The bad news for the president and the secular left is that their version of love did not gain a victory, but rather it has done more and more to secure its defeat.  In the ultimate sense of the truth, love does not win, the LORD does.  As Franklin Graham so eloquently put it, “The supreme court did not define marriage, therefore it has no…

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Today in 1846 – William Featherstone Born


Originally posted on Wordwise Hymns:

William Ralph (sometimes spelled Rolf) Featherstone lived with his family in Montreal. They attended the Wesleyan Methodist church there (now called St. James United Church). And there is some question about the years of his birth and death. Some list them as 1842-1870, others 1846-1873. It will be seen that in either case he died while still a young man in his late twenties.

Featherstone wrote the hymn My Jesus, I Love Thee when he was 16 years old, likely at the time of his conversion. He sent a copy to his aunt in California, and it was she who suggested he have it published. Reportedly, his descendants still treasure the original manuscript of the hymn.

A Methodist hymnal published early in the twentieth century has in interesting difference in the wording of the first stanza from what we’re familiar with today. It reads:

My Jesus, I love Thee…

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Now I Belong to Jesus


james1948:

A touching story. A doctrinal song that can influence lives

Originally posted on Wordwise Hymns:

Words: Norman John Clayton (b. Jan. 22, 1903; d. June 1, 1992)
Music:Ellsworth, by Norman John Clayton

Links:
Wordwise Hymns (Norman Clayton)
The Cyber Hymnal (Norman Clayton)

Note: Mr. Clayton composed the tune Ellsworth in 1942, and wrote the words for this fine gospel song a year later. He made it a lifelong practice to memorize Scripture and tried, each time he wrote the words of a song, to be sure that its message was clearly biblical. Clayton wrote hundreds of hymns (97 of them are listed in the Cyber Hymnal).

The Lord Jesus Christ, on the cross of Calvary, gave His life as a ransom; He paid the price to free those in bondage to sin and destined for a lost eternity. “The Son of Man did not come to be served, but to serve, and to give His life a ransom…

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“Barroom Tunes”…Again!


Originally posted on Wordwise Hymns:

It’s a question I get a lot, so an article was needed on the subject. Were the tunes of our hymns originally used with barroom songs? A report in the November 30, 1993 edition of Christian Week celebrated the (then) thirty-year career of Larry Norman in contemporary Christian music. In the article, the writer, Ron Wall, made this statement:

“Like the hymn writers of old, Norman has used the music of bars and taverns to present the gospel.”

This is an oft-repeated claim. It implies that it was the general practice of earlier hymn writers to wed sacred words to secular tunes–and not just any secular tunes. The contention is that they purposely used the music of the beer hall crowd, so these people would be attracted to the gospel.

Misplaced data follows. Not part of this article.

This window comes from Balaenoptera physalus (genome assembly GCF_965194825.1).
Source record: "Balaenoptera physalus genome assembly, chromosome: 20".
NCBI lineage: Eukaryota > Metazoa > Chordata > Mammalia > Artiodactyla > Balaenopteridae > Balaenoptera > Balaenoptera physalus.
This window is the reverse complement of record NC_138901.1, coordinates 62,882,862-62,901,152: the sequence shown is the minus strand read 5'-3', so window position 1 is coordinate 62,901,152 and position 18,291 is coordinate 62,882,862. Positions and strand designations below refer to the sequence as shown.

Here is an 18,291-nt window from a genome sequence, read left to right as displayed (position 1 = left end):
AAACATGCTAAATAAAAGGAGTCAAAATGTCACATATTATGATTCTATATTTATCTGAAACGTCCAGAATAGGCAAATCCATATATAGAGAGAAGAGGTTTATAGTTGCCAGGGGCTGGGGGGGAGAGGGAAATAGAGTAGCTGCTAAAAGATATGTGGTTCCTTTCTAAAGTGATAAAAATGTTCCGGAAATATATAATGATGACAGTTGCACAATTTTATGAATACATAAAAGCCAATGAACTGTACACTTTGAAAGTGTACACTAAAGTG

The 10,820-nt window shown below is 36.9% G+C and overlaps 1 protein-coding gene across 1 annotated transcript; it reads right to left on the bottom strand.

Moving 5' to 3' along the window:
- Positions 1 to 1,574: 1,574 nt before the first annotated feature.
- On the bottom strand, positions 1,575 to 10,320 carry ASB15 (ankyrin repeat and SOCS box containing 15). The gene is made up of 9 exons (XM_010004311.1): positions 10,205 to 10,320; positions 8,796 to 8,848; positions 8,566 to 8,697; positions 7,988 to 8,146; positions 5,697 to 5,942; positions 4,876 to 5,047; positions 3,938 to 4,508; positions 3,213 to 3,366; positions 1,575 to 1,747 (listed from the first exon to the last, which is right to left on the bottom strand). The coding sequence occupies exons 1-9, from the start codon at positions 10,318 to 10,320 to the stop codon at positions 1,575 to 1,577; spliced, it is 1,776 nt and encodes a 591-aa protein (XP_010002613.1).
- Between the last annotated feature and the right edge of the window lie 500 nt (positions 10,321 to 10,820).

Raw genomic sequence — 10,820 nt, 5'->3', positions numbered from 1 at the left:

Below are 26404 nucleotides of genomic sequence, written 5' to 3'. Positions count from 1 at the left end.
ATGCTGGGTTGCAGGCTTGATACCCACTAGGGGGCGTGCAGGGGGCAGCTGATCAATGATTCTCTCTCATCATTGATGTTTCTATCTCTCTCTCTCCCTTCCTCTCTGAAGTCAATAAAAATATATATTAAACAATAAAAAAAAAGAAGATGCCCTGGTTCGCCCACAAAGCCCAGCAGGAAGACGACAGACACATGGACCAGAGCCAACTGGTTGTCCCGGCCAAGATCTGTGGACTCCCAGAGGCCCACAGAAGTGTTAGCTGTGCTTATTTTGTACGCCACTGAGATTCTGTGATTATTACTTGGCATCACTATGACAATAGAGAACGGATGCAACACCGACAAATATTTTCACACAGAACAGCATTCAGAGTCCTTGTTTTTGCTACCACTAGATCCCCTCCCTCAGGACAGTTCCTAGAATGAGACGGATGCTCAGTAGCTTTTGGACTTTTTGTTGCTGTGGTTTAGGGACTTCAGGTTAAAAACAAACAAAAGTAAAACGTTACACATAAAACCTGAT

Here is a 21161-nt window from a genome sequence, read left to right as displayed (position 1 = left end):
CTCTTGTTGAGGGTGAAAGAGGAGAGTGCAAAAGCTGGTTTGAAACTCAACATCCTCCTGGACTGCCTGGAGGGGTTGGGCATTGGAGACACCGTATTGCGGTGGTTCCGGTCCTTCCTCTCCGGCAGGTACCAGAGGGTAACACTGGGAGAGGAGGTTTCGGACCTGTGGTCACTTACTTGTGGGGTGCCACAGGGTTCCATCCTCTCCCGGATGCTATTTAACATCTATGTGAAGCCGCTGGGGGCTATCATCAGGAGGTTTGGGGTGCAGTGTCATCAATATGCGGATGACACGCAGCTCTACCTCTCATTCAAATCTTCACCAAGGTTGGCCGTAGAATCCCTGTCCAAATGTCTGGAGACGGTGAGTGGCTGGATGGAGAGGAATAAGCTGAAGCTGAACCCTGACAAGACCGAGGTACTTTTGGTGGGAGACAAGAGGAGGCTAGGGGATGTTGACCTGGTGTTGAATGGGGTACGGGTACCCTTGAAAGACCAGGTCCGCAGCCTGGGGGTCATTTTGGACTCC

But is this historically accurate? It may be for some a comforting and convenient notion, but is it true? If not…

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He Was Wounded for Our Transgressions


Originally posted on Wordwise Hymns:

Graphic Bob and Christmas Book (2)HOW TO USE THIS BLOG
1) The Almanac. Click on the month you want in the side-bar, then the specific date. The blog will tell you what happened in hymn history on that day.
2) Reflections. There is always a current article on a hymn. But you can find many others by clicking on the Index tab. (More being added all the time.)
3) Topical Articles are opinion pieces on many aspects sacred music.
4) To Donate. If you can help with the cost of developing and maintaining this site, click on the “Support” tab above and the page will show you how.

Also see 30+ Ideas for Promoting Hymn Singing in your church.

Words: Thomas Obediah Chisholm (b. July 29, 1866; d. Feb. 29, 1960)
Music: Merrill Everett Dunlop (b. May 9, 1905; d. June 15, 2002)

Links:
Wordwise Hymns
The Cyber Hymnal (Thomas Chisholm

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Great God, We Sing That Mighty Hand


Originally posted on Wordwise Hymns:

Graphic Bob and Christmas Book (2)HOW TO USE THIS BLOG
1) The Almanac. Click on the month you want in the side-bar, then the specific date. The blog will tell you what happened in hymn history on that day.
2) Reflections. There is always a current article on a hymn. But you can find many others by clicking on the Index tab. (More being added all the time.)
3) Topical Articles are opinion pieces on many aspects sacred music.
4) To Donate. If you can help with the cost of developing and maintaining this site, click on the “Support” tab above and the page will show you how.

Also see 30+ Ideas for Promoting Hymn Singing in your church.

Words: Philip Doddridge (b. June 26, 1702; d. Oct. 26, 1751)
Music:Germany, by William Gardiner (b. Mar. 15, 1770; d. Nov. 16, 1853)

Links:
Wordwise Hymns
The Cyber Hymnal
Hymnary.org

Note:…

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Today in 1943 – Charles Tillman Died


Originally posted on Wordwise Hymns:

Charles Davis Tillman worked as a house painter, and as the traveling salesman for a music company in the United States. He also sang on a traveling peddler’s wagon advertising “Wizard Oil,” a quack medicine that claimed it could cure rheumatism.

A picture sent to me by a boyhood friend now living in Arizona. Lorne is waving from the caboose–though difficult to see.

In addition, early on, Tillman helped his father in evangelistic work, beginning his own career as a singing evangelist at the age of 26. He eventually formed his own music company and published 20 gospel song collections. He was the first to publish the spiritual Gimme That Old Time Religion, after hearing a black congregation singing it at a camp meeting in South Carolina.

Charles Tillman also wrote the tune for the song for which he is best known now, Life’s Railway to Heaven